Vehicles like this aren't bought to tackle the Rubicon trail but to deal with muddy cart tracks and slippery backroads, with or without heavy trailers in-tow. All of which is well within the Outback's remit thanks to its Symmetrical All-Wheel Drive system. This usually splits power 50:50 between front and rear axles in manual models - or 60:40 if you've gone for the Lineartronic CVT automatic version. But it's also intelligent enough not simply to leave it at that, instead cleverly shunting power around to the wheel that can best use it in any given slushy situation. In short, it's better off the tarmac than a car of this kind has any right to be.
Which wouldn't be much good were this Subaru to be a poor companion on road where of course, it'll spend nearly all of its time. Fortunately, it isn't. There are still sharper drivers' cars in this class but changes to the front and rear suspension have certainly given this Outback a stiffer, more controlled, more engaging ride in a car that now offers a little more driver feedback over twistier roads. Here, you really get the benefit of the low centre of gravity offered by the deep placement of the Boxer engine up-front.
Under the bonnet, well this wouldn't be a Subaru without a so-called 'boxer' powerplant plumbed-in up-front, the name designating a unique engine layout that sees the banks of cylinders punching out at each other like pugilists. It's supposed to be a better balanced and thus smoother configuration but what you'll probably notice most is the distinctive - and rather endearing - thrum that's even common to this diesel version, a unit that takes you to 62mph from rest in 9.7s on the way to 120mph.
Diesel was the only choice for buyers of this 2013-2015 revised MK4 Outback model - a 150PS 2.0-litre unit. Original purchasers could though, pay extra to match it to automatic transmission, which at last for Subaru created the diesel power/auto gearbox combination that most buyers in this segment now want. That gearbox is Subaru's well respected Lineartronic CVT unit, designed to work in tandem with the power band characteristics of the diesel engine. And you can give it a particularly good workout by switching into 7-speed manual mode and using the paddle shifters provided behind the steering wheel.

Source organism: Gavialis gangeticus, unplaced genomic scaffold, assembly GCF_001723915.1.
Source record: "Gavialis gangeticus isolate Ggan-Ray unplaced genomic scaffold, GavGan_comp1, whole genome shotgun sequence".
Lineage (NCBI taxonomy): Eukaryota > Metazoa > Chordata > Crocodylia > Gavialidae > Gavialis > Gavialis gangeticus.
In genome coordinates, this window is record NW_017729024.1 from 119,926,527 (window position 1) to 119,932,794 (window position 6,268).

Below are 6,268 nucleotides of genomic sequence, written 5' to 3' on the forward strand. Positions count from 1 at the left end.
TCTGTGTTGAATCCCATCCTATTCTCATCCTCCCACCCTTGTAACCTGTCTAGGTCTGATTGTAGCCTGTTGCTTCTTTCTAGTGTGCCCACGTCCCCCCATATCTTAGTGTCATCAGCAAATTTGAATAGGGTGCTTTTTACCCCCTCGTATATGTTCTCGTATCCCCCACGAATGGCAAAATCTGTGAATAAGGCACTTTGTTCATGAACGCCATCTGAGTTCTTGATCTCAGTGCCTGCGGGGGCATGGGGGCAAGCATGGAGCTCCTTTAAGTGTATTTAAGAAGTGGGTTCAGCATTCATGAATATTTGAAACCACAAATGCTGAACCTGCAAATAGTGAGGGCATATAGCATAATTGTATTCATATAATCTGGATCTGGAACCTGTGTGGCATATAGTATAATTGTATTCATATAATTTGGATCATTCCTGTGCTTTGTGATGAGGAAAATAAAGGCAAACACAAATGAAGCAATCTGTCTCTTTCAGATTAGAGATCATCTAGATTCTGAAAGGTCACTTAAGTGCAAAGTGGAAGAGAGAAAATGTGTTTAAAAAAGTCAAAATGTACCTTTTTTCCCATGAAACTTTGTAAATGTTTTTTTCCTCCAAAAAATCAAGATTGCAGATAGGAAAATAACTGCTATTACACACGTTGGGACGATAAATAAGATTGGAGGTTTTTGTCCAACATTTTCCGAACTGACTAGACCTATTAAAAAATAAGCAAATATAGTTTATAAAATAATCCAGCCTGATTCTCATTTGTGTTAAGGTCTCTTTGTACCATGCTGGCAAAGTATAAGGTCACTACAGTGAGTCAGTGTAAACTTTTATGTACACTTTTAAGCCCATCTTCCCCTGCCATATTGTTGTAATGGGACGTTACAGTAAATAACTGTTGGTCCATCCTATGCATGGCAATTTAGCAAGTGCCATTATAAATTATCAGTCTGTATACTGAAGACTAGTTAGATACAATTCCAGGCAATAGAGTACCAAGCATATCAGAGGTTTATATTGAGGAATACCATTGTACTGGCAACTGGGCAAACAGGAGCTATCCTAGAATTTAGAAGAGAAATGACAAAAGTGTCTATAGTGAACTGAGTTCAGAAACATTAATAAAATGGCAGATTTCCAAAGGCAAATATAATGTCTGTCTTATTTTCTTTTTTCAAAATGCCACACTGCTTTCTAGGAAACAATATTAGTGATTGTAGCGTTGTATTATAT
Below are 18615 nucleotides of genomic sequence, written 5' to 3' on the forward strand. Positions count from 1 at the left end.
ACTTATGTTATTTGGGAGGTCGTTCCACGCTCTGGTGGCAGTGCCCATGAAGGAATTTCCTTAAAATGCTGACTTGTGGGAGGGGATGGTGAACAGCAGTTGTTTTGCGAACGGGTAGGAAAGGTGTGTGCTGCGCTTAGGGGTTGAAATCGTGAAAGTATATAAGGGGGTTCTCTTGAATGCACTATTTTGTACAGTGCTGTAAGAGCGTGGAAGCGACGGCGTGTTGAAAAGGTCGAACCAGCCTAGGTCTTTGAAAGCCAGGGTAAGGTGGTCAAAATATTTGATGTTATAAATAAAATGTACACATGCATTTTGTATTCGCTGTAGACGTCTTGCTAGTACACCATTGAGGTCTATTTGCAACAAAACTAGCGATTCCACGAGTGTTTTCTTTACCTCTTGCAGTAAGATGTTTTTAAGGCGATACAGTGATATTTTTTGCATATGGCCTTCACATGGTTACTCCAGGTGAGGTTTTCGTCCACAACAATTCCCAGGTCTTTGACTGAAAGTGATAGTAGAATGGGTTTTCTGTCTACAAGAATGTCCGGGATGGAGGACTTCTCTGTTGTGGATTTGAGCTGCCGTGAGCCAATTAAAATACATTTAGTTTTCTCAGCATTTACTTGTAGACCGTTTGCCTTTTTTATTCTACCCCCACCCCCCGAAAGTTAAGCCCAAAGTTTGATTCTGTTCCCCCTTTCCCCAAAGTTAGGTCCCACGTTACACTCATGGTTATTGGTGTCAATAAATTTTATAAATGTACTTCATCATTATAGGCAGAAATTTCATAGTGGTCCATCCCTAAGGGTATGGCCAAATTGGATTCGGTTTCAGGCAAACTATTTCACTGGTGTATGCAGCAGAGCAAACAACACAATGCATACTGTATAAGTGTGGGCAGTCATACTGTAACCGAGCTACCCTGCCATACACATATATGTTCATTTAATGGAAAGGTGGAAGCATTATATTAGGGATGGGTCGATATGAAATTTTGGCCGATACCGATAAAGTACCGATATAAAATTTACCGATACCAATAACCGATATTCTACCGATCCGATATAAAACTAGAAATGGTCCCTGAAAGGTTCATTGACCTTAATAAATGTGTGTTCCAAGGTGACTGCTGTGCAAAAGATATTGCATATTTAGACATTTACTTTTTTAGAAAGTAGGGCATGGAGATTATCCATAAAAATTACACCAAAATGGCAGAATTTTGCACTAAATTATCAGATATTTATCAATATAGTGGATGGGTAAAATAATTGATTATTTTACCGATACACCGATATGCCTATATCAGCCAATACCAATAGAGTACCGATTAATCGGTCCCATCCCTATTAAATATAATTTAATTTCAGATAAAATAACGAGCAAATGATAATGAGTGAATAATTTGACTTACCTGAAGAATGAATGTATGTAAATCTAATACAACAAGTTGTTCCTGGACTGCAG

You might expect the Lineartronic option to be better suited to Outback buyers likely to be mainly limiting themselves to the tarmac. In fact, you'd be wrong in that, for this transmission has actually been optimised to be as at home on Snowdon as it is in Surbiton thanks to an active torque-split system that applies power to the road through all four wheels. In our experience, it's just as effective in the mud as the manual gearbox set-up, which channels the Symmetrical All-Wheel drive through a centre differential then coupled to a limited slip differential. But whichever gearbox you favour, off the beaten track, you'll find that useful approach and departure angles of 18.6 and 23-degrees will certainly help. Having said all of this, we don't want you to get us wrong: this is no rock crawler. For a start, there's no low range gearbox for that kind of thing. But for simply dealing with field tracks, towing or getting somewhere icy or muddy, this Subaru will suit many owners perfectly.
The Subaru Outback is a bit of an acquired taste. At first, you'll find yourself wondering whether it falls between two stools: not rugged enough to be a proper 4x4 and a bit too gnarly to make a decently refined estate car. The longer you spend with it though, the more you'll like it, this model quickly becoming that no-nonsense one car solution you may have long been looking for. That's because the thing with the Outback is that it's better than it lets on. It'll go places you wouldn't expect, yet it's comfortable in day-to-day use too. Plus it's mechanically bombproof. All of that makes it a great used buy. Don't expect it to turn heads, but over time, it may turn yours.